Critique for “Direct Manipulation Interfaces” : The authors of this paper Hutchins, Hollan and Norman explored both advantage and disadvantages of the interfaces that have direct manipulation property in the context of cognitive experience of a user. To determine how well an interface bridges the goal and the output, the authors used two factors – distance and engagement to measure the directness of the interface. This paper is very important because it is an early investigation of the complex concept of direct manipulation interfaces. This study investigates the sensation of directness in terms of distance and engagement. The distance is described as the gulf of execution or the user’s knowledge and goal and the gulf of evaluation or the system output. The directness of an interface depends on how the system bridges the gulfs. Semantic distance, which is concerned with the user’s intention vs the meaning of an expression on the interface, reflects the gulf of execution by how much of the structure is provided by the user vs the system. The gulf of evaluation in terms of semantic distance is the amount of interpretation to be done by the user to reach the goal. On the other hand, articulatory distance has to do with the physical output vs the meaning of expression. This paper describes the key properties of direct manipulation interfaces which is the basic of some recent technology. In today’s computer we use a file system that is closely related to this concept. We have file icons and we can run different operations on these icons and feel like we are directly manipulating the files. However, the feeling of directness is relative. Directness comes at a cost of generality and flexibility. On re-doing the work, I believe I would have done it the same way but emphasize and explain more on articulatory distance in the gulfs of execution and evaluation. Critique of “User Technology : From Pointing to Pondering”: The authors of this paper, Card and Moran investigates the early human computer interaction efforts in regards to four levels of interfaces, physical interface, cognitive interface, conceptual interface and task interface, organized from pointing to pondering. The interaction of users with workstation have been traced in this study. One of their study shows that mouse as a pointing physical interface is optimal and it is hard to designing a device that is faster than the mouse. This is important because, now in 2016 new technologies have emerged and almost everything is becoming a touch-screen and mouse is becoming obsolete. So it gives scope of a new question if the new technology is optimal. Their study of model human processor shows the use of cognitive skills instead of problem solving in human computer interaction problems, which was contrary to the authors’ expectation. Hence they use a more general GOMS model instead of a sophisticated model. To understand the psychology of human computer interaction the authors give a theory of behavioral continuum between problem solving and cognitive skills. In considering task interface, the authors proposed of a developing system called NoteCards as a medium for capturing ideas. Although it is said to be open interface, it is highly specific user oriented. It is interesting that, to understand the nature of human computer interaction the authors focused on empirical user studies. Their proposed studies are fundamental to todays’ HCI understanding.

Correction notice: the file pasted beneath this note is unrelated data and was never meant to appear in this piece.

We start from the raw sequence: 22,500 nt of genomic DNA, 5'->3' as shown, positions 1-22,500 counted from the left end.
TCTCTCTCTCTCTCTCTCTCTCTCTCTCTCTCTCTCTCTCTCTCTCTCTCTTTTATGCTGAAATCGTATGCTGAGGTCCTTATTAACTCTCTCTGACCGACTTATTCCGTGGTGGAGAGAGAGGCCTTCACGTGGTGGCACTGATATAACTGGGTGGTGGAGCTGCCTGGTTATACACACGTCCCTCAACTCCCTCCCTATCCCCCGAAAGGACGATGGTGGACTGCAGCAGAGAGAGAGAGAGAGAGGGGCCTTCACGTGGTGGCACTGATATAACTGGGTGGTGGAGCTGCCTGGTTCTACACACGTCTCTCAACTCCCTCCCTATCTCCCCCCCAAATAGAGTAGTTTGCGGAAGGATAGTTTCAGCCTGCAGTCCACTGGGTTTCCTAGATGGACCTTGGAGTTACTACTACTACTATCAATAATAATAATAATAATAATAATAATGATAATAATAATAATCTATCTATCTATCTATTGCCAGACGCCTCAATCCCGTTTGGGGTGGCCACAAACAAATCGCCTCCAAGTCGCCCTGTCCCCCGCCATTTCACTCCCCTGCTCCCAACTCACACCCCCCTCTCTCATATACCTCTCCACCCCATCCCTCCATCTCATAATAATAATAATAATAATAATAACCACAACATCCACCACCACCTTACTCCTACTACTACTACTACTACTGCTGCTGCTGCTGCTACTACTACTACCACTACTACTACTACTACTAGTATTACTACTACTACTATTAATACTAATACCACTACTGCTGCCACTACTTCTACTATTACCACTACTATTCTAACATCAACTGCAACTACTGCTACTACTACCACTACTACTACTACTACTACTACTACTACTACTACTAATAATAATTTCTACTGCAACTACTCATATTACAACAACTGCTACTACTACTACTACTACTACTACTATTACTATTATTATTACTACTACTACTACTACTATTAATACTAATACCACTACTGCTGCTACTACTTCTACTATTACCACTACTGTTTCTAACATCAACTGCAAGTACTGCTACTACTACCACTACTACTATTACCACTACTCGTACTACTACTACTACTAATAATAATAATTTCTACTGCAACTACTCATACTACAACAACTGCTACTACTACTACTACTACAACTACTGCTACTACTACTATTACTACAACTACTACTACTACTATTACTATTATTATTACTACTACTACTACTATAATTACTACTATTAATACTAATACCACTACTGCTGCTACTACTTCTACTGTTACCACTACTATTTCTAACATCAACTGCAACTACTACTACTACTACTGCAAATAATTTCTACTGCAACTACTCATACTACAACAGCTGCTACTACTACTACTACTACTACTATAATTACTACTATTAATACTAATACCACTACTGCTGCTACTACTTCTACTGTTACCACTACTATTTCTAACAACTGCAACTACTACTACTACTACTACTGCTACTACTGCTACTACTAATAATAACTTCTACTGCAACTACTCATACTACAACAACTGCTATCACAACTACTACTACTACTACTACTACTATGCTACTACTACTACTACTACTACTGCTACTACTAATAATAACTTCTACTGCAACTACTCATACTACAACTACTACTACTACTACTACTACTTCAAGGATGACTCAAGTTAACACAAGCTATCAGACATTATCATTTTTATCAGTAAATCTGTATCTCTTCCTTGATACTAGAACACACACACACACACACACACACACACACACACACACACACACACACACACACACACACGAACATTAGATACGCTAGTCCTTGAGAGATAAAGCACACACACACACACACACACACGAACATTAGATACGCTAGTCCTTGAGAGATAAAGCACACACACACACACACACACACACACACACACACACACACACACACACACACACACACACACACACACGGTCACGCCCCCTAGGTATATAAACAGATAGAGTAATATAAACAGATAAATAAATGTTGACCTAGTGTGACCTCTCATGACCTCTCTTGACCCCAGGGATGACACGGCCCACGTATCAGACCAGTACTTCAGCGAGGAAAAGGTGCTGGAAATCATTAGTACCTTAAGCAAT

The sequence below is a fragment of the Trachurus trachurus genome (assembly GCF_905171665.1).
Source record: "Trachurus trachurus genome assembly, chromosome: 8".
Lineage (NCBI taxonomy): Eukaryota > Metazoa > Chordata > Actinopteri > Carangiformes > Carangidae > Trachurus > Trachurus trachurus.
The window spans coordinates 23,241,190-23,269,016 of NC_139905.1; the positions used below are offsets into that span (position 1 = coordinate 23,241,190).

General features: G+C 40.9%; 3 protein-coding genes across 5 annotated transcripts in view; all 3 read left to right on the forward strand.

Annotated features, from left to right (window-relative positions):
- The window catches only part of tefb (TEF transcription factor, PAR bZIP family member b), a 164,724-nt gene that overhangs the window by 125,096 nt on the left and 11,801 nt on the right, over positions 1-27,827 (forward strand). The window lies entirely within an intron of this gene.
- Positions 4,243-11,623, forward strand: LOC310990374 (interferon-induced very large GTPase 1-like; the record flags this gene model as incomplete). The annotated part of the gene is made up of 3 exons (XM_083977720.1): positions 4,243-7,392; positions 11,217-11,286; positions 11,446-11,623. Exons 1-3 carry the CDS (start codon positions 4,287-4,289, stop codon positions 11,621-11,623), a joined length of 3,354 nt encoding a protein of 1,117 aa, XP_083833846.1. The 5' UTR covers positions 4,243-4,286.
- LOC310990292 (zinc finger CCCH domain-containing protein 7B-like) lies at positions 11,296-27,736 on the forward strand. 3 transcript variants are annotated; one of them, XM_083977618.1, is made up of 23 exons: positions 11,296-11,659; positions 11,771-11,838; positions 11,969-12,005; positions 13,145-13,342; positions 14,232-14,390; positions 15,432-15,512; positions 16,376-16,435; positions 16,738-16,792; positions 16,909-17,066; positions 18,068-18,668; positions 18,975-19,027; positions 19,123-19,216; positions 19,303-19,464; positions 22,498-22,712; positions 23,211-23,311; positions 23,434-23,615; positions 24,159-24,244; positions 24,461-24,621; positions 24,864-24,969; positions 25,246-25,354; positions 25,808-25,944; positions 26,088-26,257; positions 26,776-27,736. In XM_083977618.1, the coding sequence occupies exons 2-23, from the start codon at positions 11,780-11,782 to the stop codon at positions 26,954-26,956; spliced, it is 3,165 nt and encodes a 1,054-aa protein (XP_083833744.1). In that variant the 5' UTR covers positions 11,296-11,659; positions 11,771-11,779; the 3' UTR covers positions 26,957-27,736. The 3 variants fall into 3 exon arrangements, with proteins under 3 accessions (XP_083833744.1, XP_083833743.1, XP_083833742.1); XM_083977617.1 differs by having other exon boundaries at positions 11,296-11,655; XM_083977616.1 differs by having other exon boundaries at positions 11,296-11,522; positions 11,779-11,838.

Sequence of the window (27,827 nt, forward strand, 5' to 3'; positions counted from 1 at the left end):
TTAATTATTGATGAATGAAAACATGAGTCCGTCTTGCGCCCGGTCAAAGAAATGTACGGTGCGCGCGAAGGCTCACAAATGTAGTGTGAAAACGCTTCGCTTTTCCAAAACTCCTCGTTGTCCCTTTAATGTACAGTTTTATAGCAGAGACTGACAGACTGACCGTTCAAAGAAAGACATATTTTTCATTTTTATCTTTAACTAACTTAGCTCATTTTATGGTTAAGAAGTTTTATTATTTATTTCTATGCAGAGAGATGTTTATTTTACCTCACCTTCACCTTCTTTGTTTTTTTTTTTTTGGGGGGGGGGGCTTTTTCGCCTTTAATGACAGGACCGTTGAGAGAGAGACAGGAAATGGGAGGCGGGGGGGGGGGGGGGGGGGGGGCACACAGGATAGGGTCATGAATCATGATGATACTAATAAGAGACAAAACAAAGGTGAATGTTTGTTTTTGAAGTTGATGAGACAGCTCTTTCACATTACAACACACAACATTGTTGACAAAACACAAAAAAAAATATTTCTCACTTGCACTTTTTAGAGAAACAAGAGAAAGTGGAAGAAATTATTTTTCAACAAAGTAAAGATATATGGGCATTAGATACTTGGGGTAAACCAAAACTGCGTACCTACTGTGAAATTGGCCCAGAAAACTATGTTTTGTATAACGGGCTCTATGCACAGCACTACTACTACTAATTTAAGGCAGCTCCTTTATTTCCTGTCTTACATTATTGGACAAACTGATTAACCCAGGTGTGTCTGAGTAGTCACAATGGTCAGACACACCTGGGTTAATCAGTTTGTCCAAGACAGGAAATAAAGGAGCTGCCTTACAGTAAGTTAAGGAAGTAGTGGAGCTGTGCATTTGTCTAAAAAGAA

Xiaozhong Zhang 1:00:47 9/1/2016